An old friend from Liverpool introduced Epstein to David Garrard Lowe, a young journalist with Look magazine who was smitten by Epstein’s intelligence and panache. But Lowe’s editor said he would never publish photos of long-haired men in the magazine. “He looked down at the photos like it was nothing,” Lowe recalled in a phone interview.
If Epstein was disappointed, he didn’t show it. “I think that America is ready for the Beatles,” he told New Yorker writer Thomas Whiteside for a Talk of the Town piece that Lowe helped arrange. “When they come, they will hit this country for six.”
Epstein’s main objective was to close a deal for the Beatles to perform on “The Ed Sullivan Show,” America’s top-rated TV variety program. Sullivan was primed for an agreement. He said he and his wife, Sylvia, had been on their way home from a London vacation when their flight was delayed for three hours while thousands of youngsters engulfed the airport runways to welcome the Beatles home from a brief concert tour in Sweden. “Who the hell are the Beatles?” Sullivan reputedly demanded.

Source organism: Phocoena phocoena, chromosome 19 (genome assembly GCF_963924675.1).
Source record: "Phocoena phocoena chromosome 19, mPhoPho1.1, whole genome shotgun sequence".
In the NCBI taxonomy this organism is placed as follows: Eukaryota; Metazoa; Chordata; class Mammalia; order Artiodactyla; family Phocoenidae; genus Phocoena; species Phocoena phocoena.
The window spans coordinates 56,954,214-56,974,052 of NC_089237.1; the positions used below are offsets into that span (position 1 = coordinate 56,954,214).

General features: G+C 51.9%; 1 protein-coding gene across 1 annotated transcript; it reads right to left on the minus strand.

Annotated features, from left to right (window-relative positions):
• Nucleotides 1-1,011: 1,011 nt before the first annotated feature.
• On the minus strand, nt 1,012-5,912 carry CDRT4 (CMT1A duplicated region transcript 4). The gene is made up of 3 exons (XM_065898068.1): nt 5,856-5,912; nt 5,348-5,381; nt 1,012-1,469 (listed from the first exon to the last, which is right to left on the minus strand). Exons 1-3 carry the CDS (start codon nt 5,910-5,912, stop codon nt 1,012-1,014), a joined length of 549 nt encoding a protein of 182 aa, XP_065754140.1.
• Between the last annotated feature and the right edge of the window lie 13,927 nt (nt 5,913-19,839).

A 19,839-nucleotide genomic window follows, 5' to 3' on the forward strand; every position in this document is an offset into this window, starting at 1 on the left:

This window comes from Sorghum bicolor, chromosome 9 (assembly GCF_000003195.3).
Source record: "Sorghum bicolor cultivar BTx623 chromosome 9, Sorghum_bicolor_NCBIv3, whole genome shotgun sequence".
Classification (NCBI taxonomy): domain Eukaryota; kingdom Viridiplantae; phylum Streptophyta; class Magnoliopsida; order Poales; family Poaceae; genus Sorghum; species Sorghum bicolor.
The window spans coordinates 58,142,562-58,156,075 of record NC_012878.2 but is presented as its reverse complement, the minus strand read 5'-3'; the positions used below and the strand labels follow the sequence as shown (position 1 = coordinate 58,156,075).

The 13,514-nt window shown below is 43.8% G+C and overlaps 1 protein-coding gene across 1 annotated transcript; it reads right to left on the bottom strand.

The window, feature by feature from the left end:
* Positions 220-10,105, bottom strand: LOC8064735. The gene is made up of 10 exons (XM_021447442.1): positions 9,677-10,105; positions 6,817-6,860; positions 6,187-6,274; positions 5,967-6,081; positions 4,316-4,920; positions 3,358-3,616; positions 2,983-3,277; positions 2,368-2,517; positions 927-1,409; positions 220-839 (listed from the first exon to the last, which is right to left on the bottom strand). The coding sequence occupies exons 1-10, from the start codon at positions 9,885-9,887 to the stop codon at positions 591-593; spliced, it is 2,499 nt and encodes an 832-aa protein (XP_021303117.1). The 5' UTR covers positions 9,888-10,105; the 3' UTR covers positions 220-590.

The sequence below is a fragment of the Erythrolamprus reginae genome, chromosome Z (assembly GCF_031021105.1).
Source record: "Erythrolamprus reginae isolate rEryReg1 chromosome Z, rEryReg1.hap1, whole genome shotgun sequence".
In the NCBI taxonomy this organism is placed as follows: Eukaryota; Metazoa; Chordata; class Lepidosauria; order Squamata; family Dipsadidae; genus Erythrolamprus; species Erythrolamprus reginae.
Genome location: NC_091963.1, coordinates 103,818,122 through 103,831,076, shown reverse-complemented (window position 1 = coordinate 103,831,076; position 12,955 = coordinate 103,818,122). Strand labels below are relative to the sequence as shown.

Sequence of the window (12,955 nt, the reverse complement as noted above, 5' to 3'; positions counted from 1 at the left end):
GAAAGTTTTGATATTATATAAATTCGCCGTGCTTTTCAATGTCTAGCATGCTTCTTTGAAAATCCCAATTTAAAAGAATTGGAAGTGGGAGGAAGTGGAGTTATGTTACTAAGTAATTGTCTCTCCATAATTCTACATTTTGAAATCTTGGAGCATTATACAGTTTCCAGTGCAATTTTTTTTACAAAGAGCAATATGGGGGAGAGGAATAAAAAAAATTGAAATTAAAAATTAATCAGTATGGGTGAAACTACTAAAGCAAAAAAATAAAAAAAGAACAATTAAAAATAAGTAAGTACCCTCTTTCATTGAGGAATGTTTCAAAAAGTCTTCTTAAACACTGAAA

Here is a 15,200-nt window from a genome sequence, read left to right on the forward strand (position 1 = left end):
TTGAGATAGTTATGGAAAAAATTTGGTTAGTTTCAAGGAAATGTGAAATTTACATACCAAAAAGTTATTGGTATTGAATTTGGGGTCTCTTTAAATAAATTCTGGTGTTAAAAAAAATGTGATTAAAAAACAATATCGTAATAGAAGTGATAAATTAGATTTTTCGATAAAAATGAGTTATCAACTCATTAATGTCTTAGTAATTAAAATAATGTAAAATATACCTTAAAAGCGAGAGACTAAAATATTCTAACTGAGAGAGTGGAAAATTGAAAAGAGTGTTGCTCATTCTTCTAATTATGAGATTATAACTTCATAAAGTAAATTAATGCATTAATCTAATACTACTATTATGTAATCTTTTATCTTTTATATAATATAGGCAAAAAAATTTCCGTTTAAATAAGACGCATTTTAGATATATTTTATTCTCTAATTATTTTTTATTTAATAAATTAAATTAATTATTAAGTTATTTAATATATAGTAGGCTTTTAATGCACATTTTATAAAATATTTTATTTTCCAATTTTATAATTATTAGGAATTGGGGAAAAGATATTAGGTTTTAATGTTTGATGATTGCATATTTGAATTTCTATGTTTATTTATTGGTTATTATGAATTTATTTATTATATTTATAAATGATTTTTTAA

Before becoming a television impresario, Sullivan had worked as a sports reporter and a Broadway columnist, and he prided himself on his journalistic instincts. “Because I am a newspaperman, whenever a Page 1 phenomenon occurs — whether it involves an unknown Presley — or the unknown Beatles … my newspaper training instinctively translates a Page 1 story into a Page 1 showbiz attraction,” he boasted in a letter to British entertainment mogul Leslie Grade.